Rajesh finds himself at a crossroads in Coimbatore, a city that produced one of India’s first home-built diesel engines, while manufacturers race to develop more electric vehicles (EVs).
Rajesh, the owner of a small auto component manufacturing business in Tamil Nadu’s southern region, is a part of the supply chain that experts in the field predict would be disrupted if India quickens its switch to electric vehicles in order to assist it in achieving its climate objectives.
“For little players like me, the rise of EVs means the business will go down,” declared Rajesh, owner of the two-wheeler component manufacturer Autotech Engineers.
“We are conscious that the nature of the business may change, but for the time being, I am sticking to what I know and have been doing for the past 20 years, which is reproducing design drawings supplied by corporations into flawless parts. But the future is unknown,” he continued.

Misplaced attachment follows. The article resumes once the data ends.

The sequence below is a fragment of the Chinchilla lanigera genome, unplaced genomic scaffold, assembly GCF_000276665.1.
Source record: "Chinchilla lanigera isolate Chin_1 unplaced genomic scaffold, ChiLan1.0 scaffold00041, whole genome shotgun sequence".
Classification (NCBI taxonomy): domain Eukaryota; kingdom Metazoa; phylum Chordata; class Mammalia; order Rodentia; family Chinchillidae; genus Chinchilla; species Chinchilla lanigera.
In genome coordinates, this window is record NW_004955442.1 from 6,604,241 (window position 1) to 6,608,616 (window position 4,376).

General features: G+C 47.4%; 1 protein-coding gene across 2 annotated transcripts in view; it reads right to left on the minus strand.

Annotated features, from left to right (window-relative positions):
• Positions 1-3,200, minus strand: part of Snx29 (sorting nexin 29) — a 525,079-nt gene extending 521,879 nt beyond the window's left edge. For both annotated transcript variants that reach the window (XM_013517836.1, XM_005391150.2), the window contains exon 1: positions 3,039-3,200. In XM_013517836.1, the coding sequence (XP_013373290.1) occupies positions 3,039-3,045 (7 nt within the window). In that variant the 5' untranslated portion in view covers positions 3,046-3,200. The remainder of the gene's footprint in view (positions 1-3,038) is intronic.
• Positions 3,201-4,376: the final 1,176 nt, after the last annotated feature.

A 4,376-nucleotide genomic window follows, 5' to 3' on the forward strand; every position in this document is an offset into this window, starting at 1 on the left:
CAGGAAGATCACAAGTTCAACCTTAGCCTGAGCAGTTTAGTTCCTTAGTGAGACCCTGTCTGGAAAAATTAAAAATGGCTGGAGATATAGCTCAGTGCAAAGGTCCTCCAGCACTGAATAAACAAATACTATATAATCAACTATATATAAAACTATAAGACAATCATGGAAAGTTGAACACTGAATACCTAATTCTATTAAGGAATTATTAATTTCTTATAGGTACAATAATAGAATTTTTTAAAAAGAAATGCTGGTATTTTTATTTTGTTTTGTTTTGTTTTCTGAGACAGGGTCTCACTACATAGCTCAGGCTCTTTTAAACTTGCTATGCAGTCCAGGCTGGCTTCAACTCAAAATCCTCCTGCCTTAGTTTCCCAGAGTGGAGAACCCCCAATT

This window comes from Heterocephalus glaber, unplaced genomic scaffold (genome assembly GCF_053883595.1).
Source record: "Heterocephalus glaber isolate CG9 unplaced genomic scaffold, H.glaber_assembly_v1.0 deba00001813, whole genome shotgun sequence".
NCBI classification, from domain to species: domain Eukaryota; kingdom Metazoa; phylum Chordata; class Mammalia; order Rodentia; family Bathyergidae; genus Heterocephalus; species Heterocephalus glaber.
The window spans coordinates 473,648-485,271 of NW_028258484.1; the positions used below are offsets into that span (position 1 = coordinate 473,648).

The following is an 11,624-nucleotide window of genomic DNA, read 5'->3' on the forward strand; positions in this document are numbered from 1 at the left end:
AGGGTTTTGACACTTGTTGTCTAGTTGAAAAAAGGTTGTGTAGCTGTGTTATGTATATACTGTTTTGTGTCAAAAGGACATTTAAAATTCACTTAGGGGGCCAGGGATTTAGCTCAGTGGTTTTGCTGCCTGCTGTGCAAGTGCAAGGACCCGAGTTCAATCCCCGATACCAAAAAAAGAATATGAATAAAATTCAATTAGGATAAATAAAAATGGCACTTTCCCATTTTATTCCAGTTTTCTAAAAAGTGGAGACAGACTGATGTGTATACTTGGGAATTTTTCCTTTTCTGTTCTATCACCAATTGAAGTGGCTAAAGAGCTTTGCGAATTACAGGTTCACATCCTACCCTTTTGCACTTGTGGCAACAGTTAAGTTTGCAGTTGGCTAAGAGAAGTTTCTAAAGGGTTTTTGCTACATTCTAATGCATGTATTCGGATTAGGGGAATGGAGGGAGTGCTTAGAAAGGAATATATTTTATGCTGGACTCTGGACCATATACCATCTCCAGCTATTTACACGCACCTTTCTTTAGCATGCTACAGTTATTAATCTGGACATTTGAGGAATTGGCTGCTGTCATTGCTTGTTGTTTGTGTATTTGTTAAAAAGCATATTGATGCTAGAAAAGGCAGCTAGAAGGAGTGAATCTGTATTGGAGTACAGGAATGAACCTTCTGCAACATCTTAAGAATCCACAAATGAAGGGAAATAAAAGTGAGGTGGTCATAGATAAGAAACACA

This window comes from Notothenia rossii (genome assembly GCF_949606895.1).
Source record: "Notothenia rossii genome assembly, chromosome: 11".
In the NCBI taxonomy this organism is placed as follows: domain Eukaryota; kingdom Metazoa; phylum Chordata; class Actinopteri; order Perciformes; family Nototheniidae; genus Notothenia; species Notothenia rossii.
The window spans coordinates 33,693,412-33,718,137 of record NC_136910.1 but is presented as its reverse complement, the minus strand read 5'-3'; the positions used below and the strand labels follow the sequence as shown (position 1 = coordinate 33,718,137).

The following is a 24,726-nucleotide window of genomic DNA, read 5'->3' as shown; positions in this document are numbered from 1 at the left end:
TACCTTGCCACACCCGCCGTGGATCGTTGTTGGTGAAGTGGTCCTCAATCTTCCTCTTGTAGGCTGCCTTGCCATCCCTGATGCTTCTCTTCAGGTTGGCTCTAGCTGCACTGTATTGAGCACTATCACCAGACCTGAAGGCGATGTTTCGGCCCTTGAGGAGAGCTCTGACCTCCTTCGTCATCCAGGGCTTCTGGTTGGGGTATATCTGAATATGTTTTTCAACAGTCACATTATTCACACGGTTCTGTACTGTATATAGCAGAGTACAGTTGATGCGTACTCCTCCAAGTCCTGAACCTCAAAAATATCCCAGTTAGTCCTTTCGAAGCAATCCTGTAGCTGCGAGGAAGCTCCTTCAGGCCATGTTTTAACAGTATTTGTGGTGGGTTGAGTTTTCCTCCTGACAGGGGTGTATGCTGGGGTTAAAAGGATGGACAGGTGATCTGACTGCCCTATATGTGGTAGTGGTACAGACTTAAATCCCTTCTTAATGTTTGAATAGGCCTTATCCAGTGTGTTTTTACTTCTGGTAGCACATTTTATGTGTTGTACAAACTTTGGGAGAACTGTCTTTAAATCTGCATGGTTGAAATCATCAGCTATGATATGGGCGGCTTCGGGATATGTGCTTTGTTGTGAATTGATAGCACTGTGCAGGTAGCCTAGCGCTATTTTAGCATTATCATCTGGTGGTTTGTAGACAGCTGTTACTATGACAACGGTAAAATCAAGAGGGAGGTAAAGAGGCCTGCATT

The small and medium-sized car component sector in India, which employs an estimated 5 million people, shares his worries. Millions more people work in unofficial maintenance and repairs.
In an unprecedented move, the state government of Tamil Nadu started mapping this supply chain last month in an effort to better understand the effects the switch to cleaner automobiles and scooters will have on businesses and their employees.
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